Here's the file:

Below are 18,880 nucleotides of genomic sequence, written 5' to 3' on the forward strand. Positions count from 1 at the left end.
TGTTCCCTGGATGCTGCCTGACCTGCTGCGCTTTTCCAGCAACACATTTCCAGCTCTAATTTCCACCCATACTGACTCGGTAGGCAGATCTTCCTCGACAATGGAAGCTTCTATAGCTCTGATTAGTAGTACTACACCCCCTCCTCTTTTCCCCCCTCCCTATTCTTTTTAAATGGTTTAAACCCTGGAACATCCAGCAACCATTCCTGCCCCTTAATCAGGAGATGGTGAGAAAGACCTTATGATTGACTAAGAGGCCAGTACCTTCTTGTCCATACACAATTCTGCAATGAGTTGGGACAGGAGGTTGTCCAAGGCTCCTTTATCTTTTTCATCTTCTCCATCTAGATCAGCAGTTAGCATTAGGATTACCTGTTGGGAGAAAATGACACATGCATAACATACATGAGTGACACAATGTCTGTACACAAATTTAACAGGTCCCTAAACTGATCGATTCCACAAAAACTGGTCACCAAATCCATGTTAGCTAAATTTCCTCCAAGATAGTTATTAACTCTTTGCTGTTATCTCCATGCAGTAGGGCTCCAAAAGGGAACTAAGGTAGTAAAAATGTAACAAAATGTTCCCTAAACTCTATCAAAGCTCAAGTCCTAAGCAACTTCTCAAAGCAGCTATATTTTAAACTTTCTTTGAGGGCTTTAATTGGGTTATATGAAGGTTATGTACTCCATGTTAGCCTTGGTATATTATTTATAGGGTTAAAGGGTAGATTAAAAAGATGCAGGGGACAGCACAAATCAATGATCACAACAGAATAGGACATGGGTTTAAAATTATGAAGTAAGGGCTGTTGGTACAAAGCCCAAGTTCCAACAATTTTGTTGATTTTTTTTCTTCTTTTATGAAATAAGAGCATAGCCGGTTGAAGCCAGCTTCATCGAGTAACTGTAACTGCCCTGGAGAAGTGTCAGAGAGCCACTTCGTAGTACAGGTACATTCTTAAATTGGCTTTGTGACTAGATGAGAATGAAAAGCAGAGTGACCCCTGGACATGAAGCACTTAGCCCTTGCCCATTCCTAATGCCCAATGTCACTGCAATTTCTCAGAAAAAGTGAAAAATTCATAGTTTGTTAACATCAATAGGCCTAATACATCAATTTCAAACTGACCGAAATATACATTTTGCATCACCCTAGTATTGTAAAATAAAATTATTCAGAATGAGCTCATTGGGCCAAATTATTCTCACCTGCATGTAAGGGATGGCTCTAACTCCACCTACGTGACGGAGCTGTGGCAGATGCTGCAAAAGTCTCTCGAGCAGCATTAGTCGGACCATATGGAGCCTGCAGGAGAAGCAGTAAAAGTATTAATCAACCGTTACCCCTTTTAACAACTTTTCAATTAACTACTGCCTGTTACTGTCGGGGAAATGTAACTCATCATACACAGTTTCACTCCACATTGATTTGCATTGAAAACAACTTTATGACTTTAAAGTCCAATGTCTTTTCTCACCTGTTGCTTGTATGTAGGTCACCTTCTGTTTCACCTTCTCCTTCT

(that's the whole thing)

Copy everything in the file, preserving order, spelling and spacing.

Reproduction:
Below are 18,880 nucleotides of genomic sequence, written 5' to 3' on the forward strand. Positions count from 1 at the left end.
TGTTCCCTGGATGCTGCCTGACCTGCTGCGCTTTTCCAGCAACACATTTCCAGCTCTAATTTCCACCCATACTGACTCGGTAGGCAGATCTTCCTCGACAATGGAAGCTTCTATAGCTCTGATTAGTAGTACTACACCCCCTCCTCTTTTCCCCCCTCCCTATTCTTTTTAAATGGTTTAAACCCTGGAACATCCAGCAACCATTCCTGCCCCTTAATCAGGAGATGGTGAGAAAGACCTTATGATTGACTAAGAGGCCAGTACCTTCTTGTCCATACACAATTCTGCAATGAGTTGGGACAGGAGGTTGTCCAAGGCTCCTTTATCTTTTTCATCTTCTCCATCTAGATCAGCAGTTAGCATTAGGATTACCTGTTGGGAGAAAATGACACATGCATAACATACATGAGTGACACAATGTCTGTACACAAATTTAACAGGTCCCTAAACTGATCGATTCCACAAAAACTGGTCACCAAATCCATGTTAGCTAAATTTCCTCCAAGATAGTTATTAACTCTTTGCTGTTATCTCCATGCAGTAGGGCTCCAAAAGGGAACTAAGGTAGTAAAAATGTAACAAAATGTTCCCTAAACTCTATCAAAGCTCAAGTCCTAAGCAACTTCTCAAAGCAGCTATATTTTAAACTTTCTTTGAGGGCTTTAATTGGGTTATATGAAGGTTATGTACTCCATGTTAGCCTTGGTATATTATTTATAGGGTTAAAGGGTAGATTAAAAAGATGCAGGGGACAGCACAAATCAATGATCACAACAGAATAGGACATGGGTTTAAAATTATGAAGTAAGGGCTGTTGGTACAAAGCCCAAGTTCCAACAATTTTGTTGATTTTTTTTCTTCTTTTATGAAATAAGAGCATAGCCGGTTGAAGCCAGCTTCATCGAGTAACTGTAACTGCCCTGGAGAAGTGTCAGAGAGCCACTTCGTAGTACAGGTACATTCTTAAATTGGCTTTGTGACTAGATGAGAATGAAAAGCAGAGTGACCCCTGGACATGAAGCACTTAGCCCTTGCCCATTCCTAATGCCCAATGTCACTGCAATTTCTCAGAAAAAGTGAAAAATTCATAGTTTGTTAACATCAATAGGCCTAATACATCAATTTCAAACTGACCGAAATATACATTTTGCATCACCCTAGTATTGTAAAATAAAATTATTCAGAATGAGCTCATTGGGCCAAATTATTCTCACCTGCATGTAAGGGATGGCTCTAACTCCACCTACGTGACGGAGCTGTGGCAGATGCTGCAAAAGTCTCTCGAGCAGCATTAGTCGGACCATATGGAGCCTGCAGGAGAAGCAGTAAAAGTATTAATCAACCGTTACCCCTTTTAACAACTTTTCAATTAACTACTGCCTGTTACTGTCGGGGAAATGTAACTCATCATACACAGTTTCACTCCACATTGATTTGCATTGAAAACAACTTTATGACTTTAAAGTCCAATGTCTTTTCTCACCTGTTGCTTGTATGTAGGTCACCTTCTGTTTCACCTTCTCCTTCT